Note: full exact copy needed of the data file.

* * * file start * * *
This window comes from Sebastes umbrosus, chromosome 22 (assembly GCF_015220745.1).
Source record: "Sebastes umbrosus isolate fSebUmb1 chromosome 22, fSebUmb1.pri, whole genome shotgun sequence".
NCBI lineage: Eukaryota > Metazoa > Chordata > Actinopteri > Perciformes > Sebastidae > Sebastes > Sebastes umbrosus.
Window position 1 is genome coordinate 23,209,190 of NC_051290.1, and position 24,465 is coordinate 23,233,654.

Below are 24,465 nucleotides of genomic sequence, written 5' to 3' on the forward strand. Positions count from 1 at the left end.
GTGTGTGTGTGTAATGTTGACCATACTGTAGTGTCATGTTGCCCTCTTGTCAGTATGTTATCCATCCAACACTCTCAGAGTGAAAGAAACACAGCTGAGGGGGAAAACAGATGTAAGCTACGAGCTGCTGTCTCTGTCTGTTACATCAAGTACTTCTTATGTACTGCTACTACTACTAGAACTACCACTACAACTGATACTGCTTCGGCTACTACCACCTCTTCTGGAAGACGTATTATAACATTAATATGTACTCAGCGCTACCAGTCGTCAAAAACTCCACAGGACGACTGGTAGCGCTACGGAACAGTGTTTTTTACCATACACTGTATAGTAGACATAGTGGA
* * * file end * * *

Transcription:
This window comes from Sebastes umbrosus, chromosome 22 (assembly GCF_015220745.1).
Source record: "Sebastes umbrosus isolate fSebUmb1 chromosome 22, fSebUmb1.pri, whole genome shotgun sequence".
NCBI lineage: Eukaryota > Metazoa > Chordata > Actinopteri > Perciformes > Sebastidae > Sebastes > Sebastes umbrosus.
Window position 1 is genome coordinate 23,209,190 of NC_051290.1, and position 24,465 is coordinate 23,233,654.

Below are 24,465 nucleotides of genomic sequence, written 5' to 3' on the forward strand. Positions count from 1 at the left end.
GTGTGTGTGTGTAATGTTGACCATACTGTAGTGTCATGTTGCCCTCTTGTCAGTATGTTATCCATCCAACACTCTCAGAGTGAAAGAAACACAGCTGAGGGGGAAAACAGATGTAAGCTACGAGCTGCTGTCTCTGTCTGTTACATCAAGTACTTCTTATGTACTGCTACTACTACTAGAACTACCACTACAACTGATACTGCTTCGGCTACTACCACCTCTTCTGGAAGACGTATTATAACATTAATATGTACTCAGCGCTACCAGTCGTCAAAAACTCCACAGGACGACTGGTAGCGCTACGGAACAGTGTTTTTTACCATACACTGTATAGTAGACATAGTGGA